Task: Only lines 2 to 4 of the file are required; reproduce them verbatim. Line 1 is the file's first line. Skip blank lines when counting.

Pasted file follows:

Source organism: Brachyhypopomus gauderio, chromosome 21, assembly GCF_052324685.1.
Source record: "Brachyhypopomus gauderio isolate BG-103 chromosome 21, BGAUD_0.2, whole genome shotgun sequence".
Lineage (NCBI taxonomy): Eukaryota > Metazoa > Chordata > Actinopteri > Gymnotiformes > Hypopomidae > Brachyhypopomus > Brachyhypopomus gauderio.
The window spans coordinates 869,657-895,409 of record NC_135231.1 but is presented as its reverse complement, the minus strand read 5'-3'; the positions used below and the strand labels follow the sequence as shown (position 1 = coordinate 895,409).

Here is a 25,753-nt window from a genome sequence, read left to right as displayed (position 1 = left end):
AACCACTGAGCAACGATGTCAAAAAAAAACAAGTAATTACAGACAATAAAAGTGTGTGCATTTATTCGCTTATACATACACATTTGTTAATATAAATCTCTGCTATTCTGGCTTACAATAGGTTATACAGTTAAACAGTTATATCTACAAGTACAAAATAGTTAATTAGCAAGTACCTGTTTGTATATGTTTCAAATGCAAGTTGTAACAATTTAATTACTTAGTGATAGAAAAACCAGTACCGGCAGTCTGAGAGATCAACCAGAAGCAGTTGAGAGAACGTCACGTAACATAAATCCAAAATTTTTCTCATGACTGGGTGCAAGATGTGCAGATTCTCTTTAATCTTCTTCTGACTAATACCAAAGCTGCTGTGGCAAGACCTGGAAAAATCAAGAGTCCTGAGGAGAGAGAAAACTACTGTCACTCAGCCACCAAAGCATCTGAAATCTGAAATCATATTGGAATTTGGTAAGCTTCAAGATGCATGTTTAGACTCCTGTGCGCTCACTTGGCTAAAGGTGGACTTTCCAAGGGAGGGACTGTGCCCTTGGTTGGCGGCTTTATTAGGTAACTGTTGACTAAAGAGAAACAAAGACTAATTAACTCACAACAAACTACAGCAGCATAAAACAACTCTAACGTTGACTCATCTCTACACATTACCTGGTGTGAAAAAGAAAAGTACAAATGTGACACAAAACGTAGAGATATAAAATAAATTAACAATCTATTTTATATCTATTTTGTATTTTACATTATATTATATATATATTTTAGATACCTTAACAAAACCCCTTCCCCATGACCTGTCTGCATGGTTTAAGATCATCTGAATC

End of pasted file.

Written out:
Source record: "Brachyhypopomus gauderio isolate BG-103 chromosome 21, BGAUD_0.2, whole genome shotgun sequence".
Lineage (NCBI taxonomy): Eukaryota > Metazoa > Chordata > Actinopteri > Gymnotiformes > Hypopomidae > Brachyhypopomus > Brachyhypopomus gauderio.
The window spans coordinates 869,657-895,409 of record NC_135231.1 but is presented as its reverse complement, the minus strand read 5'-3'; the positions used below and the strand labels follow the sequence as shown (position 1 = coordinate 895,409).